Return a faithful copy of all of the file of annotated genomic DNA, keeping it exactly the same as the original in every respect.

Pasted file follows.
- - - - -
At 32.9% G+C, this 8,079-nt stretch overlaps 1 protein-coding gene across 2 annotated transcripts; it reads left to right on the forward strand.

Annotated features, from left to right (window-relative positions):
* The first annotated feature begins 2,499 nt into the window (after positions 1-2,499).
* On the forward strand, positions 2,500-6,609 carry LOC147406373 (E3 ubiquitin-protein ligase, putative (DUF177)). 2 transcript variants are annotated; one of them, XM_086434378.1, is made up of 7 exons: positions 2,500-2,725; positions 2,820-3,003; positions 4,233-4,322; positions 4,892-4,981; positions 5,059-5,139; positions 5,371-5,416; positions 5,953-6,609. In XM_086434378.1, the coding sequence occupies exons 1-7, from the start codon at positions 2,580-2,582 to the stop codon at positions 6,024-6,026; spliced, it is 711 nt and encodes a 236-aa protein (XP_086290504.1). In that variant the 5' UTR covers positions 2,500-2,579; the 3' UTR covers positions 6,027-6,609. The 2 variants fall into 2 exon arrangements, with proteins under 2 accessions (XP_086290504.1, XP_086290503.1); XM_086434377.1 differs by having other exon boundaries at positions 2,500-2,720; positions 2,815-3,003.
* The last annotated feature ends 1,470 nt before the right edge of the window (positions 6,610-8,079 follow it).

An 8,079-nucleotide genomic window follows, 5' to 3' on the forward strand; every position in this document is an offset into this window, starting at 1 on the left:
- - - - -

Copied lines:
At 32.9% G+C, this 8,079-nt stretch overlaps 1 protein-coding gene across 2 annotated transcripts; it reads left to right on the forward strand.

Annotated features, from left to right (window-relative positions):
* The first annotated feature begins 2,499 nt into the window (after positions 1-2,499).
* On the forward strand, positions 2,500-6,609 carry LOC147406373 (E3 ubiquitin-protein ligase, putative (DUF177)). 2 transcript variants are annotated; one of them, XM_086434378.1, is made up of 7 exons: positions 2,500-2,725; positions 2,820-3,003; positions 4,233-4,322; positions 4,892-4,981; positions 5,059-5,139; positions 5,371-5,416; positions 5,953-6,609. In XM_086434378.1, the coding sequence occupies exons 1-7, from the start codon at positions 2,580-2,582 to the stop codon at positions 6,024-6,026; spliced, it is 711 nt and encodes a 236-aa protein (XP_086290504.1). In that variant the 5' UTR covers positions 2,500-2,579; the 3' UTR covers positions 6,027-6,609. The 2 variants fall into 2 exon arrangements, with proteins under 2 accessions (XP_086290504.1, XP_086290503.1); XM_086434377.1 differs by having other exon boundaries at positions 2,500-2,720; positions 2,815-3,003.
* The last annotated feature ends 1,470 nt before the right edge of the window (positions 6,610-8,079 follow it).

An 8,079-nucleotide genomic window follows, 5' to 3' on the forward strand; every position in this document is an offset into this window, starting at 1 on the left: